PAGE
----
> Dotcom, who should have been protected from GCSB surveillance as a New Zealand resident, said the GCSB did not know because its equipment was being used by the NSA, which was "directly involved".
> The GCSB documents do contain an admission of NSA involvement, although it was not made outright. In response to the accusation the GCSB had accessed NSA networks, the bureau refused to answer on national security grounds and acknowledged that under High Court rules that doing so would be seen by the court as an admission it had.
> Dotcom said the details showed some other party was using GCSB systems and he believed it would be the NSA."The US government has requested my extradition. The NSA is clearly the most interested party."
> "The NSA has unrestricted access to GCSB surveillance systems. In fact most of the technology the GCSB uses was supplied by the NSA."
If he told me the sky was blue, I'd go outside to check.
(One of the first times I realised that the web was going to be mis-used/abused by morons...)
There are many examples of NSA and Five Eyes spying that have absolutely nothing to do with terrorism (though afaik none specific to copyright infringement). I linked to a handful in this other comment: https://news.ycombinator.com/item?id=14907667
All those cases fall within the domain of legitimate foreign intelligence targets of any organization.
Intelligence agencies perform political and economic intelligence all the time.
But Kim is just an irrelevant target he's way too of a small fish for them to bother.
That means he's entirely free to make up stuff like this knowing that anyone who attempts to call him on it will face the "well it could happen" argument.
Of course they do. Read the Wikileaks! The NSA has given itself provenance over the entire planets' worth of digital content. They hack the origin.
They go after literally everything. Do people not remember the snowden leaks?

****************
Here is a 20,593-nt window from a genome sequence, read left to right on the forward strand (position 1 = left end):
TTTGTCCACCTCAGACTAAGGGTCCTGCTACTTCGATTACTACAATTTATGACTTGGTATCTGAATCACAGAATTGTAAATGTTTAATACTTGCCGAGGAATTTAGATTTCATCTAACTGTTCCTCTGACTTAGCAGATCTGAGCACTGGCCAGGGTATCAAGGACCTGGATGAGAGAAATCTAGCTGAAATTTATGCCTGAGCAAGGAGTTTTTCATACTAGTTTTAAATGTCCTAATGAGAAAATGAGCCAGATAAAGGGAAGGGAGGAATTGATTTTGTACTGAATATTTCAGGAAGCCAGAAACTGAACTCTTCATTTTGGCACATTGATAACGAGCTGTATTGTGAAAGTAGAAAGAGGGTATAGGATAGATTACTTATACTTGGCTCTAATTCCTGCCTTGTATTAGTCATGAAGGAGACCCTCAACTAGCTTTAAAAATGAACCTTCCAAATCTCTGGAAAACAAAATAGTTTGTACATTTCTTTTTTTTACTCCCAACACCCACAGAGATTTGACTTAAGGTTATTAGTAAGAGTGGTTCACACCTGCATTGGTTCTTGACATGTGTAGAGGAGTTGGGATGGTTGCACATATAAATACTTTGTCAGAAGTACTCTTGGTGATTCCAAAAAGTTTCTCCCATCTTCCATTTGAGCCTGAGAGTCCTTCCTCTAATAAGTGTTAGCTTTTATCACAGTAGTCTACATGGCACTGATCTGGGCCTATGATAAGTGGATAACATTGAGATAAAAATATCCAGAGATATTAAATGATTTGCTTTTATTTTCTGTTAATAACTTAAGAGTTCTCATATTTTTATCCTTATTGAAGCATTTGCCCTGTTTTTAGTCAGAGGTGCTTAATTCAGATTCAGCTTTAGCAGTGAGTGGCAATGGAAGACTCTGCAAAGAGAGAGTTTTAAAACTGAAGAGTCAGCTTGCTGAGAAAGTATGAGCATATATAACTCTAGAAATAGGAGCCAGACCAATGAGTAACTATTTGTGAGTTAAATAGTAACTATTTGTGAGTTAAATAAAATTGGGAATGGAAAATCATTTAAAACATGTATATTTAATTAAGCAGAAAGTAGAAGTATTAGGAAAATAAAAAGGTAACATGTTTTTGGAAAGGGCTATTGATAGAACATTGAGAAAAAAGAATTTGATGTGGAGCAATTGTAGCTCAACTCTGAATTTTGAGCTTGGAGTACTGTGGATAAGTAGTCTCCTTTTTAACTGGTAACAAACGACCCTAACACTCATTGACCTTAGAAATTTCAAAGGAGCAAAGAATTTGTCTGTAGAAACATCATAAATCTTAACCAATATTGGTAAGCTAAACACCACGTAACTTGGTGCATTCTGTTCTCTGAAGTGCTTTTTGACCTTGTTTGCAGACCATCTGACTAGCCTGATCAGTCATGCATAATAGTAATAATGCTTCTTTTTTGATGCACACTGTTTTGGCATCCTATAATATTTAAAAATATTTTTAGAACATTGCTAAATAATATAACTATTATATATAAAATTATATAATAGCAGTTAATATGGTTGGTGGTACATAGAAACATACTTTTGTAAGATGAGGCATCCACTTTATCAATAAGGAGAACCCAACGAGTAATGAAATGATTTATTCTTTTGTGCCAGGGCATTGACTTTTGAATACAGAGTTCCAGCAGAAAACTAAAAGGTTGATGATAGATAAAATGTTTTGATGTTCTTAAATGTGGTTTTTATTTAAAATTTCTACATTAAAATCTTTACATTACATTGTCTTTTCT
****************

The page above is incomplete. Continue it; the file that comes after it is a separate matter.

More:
As a matter of fact, those of us who were warning about the NSA et al before Snowden were heavily relying on these 90's revelations to extrapolate what they were doing given the same system and new technology in a super-connected world.
So, for all the people in this thread to act like it's absurd that NSA was spying on KDC is ridiculously intellectually dishonest. NSA might not care about KDC individually, because they are just backdooring all the equipment (core router/switch backdoors, fiber splitters, etc) at backbone node junctions and they are gobbling up as much as possible for sifting later. Hence the word games the NSA leaders were playing with congress about collection vs wiretaping etc.
It's the NSA sharing raw data with Israelis in reverse, and it's happening all over to the point that the data sharing agreements themselves seem to me to be more of a security risk than the individuals they might deem worthy of a selector.
What's even more amazing to me is that on hn in years past you would have already been called out on this. I think hn is quickly becoming a place for business-people pretending to be hackers instead of the other way around, and it's shameful, but a different discussion I suppose.
This is often repeated, but I don't believe any evidence has been published to indicate this is happening.
Look, as a fairly rational conspiracy theorist, I recognize the importance of evidence, but in cases like this, it's very unlikely unless a leak happens for you to ever get it, and hence instead of looking for deductive evidence you can never rely on getting, you have to use inductive logic instead, and the difference between the two logical methods (inductive/deductive) is an important distinction that isn't made enough.
Do we have hard evidence that KDC was spied on specifically? No. Do we have inductive reason to believe it's probable? Very much so.
If there was evidence of such loopholes, people could demand change from their representatives. Without proof, I guess the only thing someone can do is repeat it in any IC-related thread on HN to get some easy karma points (Seens to work well!).
None of that matters.
What matters is just how little any of us give a fuck.
When Snowden hit the wires, it was a digital apocalypse for a lot of people. The GCHQ "catalog of intercepts", such as it was, just hurt like hell. The details about Keyscore and the technology that out-Google's Google: horrific. I can't explain how depressing it is to know that there are hardware y-combinators out there, in the oceans, providing an elite class with advantages none of us will ever see, in their effort to project power in the new, digital, order.
It was absolutely disturbing.
What made it hard to wake up from the hangover was the realisation: 99.95% of the digital-using world just don't give a fuck, because they don't understand.